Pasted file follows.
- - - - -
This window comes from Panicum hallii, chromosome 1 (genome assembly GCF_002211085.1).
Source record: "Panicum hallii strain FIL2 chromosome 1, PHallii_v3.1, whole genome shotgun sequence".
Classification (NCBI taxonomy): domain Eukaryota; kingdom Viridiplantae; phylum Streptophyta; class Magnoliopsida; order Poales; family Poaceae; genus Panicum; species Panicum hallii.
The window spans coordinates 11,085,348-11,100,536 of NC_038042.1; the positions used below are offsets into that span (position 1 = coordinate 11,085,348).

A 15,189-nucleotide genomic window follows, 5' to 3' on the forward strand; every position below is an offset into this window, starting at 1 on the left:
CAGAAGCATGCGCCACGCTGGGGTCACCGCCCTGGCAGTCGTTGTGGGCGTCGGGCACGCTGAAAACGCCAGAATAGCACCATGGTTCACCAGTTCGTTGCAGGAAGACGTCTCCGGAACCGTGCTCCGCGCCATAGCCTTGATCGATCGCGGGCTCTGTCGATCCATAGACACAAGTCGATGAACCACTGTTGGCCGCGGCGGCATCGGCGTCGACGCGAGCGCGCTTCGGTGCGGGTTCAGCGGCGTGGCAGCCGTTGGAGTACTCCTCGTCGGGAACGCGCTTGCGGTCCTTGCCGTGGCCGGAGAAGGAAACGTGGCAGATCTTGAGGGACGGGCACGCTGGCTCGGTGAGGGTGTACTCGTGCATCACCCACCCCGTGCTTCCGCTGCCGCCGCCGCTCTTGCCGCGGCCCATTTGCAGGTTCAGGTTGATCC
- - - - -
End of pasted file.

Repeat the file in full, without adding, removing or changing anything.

This window comes from Panicum hallii, chromosome 1 (genome assembly GCF_002211085.1).
Source record: "Panicum hallii strain FIL2 chromosome 1, PHallii_v3.1, whole genome shotgun sequence".
Classification (NCBI taxonomy): domain Eukaryota; kingdom Viridiplantae; phylum Streptophyta; class Magnoliopsida; order Poales; family Poaceae; genus Panicum; species Panicum hallii.
The window spans coordinates 11,085,348-11,100,536 of NC_038042.1; the positions used below are offsets into that span (position 1 = coordinate 11,085,348).

A 15,189-nucleotide genomic window follows, 5' to 3' on the forward strand; every position below is an offset into this window, starting at 1 on the left:
CAGAAGCATGCGCCACGCTGGGGTCACCGCCCTGGCAGTCGTTGTGGGCGTCGGGCACGCTGAAAACGCCAGAATAGCACCATGGTTCACCAGTTCGTTGCAGGAAGACGTCTCCGGAACCGTGCTCCGCGCCATAGCCTTGATCGATCGCGGGCTCTGTCGATCCATAGACACAAGTCGATGAACCACTGTTGGCCGCGGCGGCATCGGCGTCGACGCGAGCGCGCTTCGGTGCGGGTTCAGCGGCGTGGCAGCCGTTGGAGTACTCCTCGTCGGGAACGCGCTTGCGGTCCTTGCCGTGGCCGGAGAAGGAAACGTGGCAGATCTTGAGGGACGGGCACGCTGGCTCGGTGAGGGTGTACTCGTGCATCACCCACCCCGTGCTTCCGCTGCCGCCGCCGCTCTTGCCGCGGCCCATTTGCAGGTTCAGGTTGATCC